As a Nintendo DS collector with over 350 games in my collection, I’ve played a wide variety of offerings for Nintendo’s dual-screened handheld, from the big blockbusters, to the indie darlings, to the sleeper hits that most people have probably missed. And yet, one of my absolute favorite DS releases remains Clubhouse Games. Nintendo’s collection of card, board, and action games offered hours of entertainment across a selection of 42 choices, and was great for playing either solo or with friends.
So, when Nintendo revealed Clubhouse Games: 51 Worldwide Classics for the Switch during a recent Nintendo Direct, I was excited to say the least. This time around, the team has crammed even more games into the package, covering not only those classic card, board, and action game categories like before, but also a wider selection of sports, competitive games, and recreations of retro toys.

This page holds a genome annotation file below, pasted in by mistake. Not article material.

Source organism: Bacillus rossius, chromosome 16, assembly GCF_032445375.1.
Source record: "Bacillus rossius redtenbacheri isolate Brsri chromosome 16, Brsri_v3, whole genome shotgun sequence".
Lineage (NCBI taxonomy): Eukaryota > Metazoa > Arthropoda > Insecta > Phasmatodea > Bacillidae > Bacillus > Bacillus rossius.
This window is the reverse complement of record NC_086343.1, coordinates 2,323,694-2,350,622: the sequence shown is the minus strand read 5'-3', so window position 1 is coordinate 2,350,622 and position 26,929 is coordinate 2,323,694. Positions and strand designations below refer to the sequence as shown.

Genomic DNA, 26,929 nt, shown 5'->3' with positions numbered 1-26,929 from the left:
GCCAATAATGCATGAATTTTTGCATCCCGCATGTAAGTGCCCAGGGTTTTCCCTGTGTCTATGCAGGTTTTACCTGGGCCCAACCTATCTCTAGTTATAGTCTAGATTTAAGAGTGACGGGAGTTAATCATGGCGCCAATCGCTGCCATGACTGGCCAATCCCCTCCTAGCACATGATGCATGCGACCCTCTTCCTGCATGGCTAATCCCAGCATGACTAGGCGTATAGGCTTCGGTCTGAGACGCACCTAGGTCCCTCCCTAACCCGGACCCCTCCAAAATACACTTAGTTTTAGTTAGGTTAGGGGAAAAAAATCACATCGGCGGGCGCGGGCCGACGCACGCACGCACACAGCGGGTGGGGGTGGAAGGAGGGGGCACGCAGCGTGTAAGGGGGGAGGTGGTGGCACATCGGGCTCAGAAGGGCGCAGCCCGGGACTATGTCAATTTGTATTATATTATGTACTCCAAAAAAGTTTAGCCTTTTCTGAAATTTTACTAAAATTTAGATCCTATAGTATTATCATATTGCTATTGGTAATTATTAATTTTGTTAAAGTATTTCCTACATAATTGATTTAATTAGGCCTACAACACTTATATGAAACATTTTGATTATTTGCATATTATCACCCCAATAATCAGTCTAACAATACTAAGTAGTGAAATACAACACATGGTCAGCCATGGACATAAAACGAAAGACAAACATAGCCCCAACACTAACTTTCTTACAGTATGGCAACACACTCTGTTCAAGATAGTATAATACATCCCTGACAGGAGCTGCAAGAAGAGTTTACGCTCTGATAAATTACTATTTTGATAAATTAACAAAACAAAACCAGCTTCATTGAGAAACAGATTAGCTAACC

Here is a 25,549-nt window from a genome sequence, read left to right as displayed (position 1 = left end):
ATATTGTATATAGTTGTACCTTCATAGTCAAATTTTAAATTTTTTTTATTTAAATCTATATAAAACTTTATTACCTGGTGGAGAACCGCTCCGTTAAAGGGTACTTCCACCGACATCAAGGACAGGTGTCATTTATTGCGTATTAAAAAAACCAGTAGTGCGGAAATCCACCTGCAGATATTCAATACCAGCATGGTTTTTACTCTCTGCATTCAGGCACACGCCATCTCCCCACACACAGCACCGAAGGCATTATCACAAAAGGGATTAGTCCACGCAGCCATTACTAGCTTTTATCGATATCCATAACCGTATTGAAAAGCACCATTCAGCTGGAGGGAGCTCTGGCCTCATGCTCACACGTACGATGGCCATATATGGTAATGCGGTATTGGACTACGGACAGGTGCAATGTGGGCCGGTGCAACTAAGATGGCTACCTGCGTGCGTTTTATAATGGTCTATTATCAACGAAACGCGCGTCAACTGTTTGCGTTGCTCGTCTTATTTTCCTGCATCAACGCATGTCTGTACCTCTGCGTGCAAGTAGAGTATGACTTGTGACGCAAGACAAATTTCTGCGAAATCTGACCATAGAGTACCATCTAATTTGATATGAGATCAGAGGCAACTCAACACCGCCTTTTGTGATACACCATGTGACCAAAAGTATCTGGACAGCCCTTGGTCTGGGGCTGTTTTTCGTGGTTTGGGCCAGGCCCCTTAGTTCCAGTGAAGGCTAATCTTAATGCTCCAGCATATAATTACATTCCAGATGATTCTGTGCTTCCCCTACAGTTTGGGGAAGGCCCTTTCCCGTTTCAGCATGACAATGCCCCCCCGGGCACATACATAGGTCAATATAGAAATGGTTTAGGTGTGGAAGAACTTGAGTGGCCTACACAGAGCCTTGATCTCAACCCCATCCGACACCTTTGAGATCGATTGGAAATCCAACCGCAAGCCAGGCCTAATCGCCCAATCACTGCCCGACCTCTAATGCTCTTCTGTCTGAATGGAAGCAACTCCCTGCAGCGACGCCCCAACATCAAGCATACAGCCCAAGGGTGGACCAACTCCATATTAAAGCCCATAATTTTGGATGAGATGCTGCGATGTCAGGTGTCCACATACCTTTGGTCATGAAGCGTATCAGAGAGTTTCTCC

Before we go any further, here’s the full list of what’s included:
|Mancala||✓||✓||Dots and Boxes||✓||✓|
|Hit and Blow||✓||✓||Nine Men’s Morris||✓||✓|
|Hare and Hounds||✓||✓||Gomoku||✓||✓|
|Texas Hold ’em||✓||President||✓|
|Toy Soccer||✓||✓||Toy Curling||✓||✓|
|Toy Boxing||✓||✓||Toy Baseball||✓||✓|
|Air Hockey||✓||✓||Slot Cars||✓|
|Team Tanks||✓||Shooting Gallery||✓||✓|
|6-Ball Puzzle||✓||✓||Sliding Puzzle|
|Mahjong Solitaire||Klondike Solitaire|
Please note: For the purposes of this review, online gameplay was not tested due to the pre-release nature of the game. As well, local play using multiple Switches could not be tested, as the free guest pass app is not yet available.
Not everything from the original Clubhouse Games made it over to the sequel, with games like Old Maid, Hearts, Rummy, Grid Attack (aka Battleship), and Field Tactics (aka Stratego) missing from the line-up. While there are a few that I’ll genuinely miss—I put way too much time into the sliding block puzzle Escape, and having no standard five-card draw poker is pretty surprising—most of what was removed would honestly be dead weight for a lot of players these days.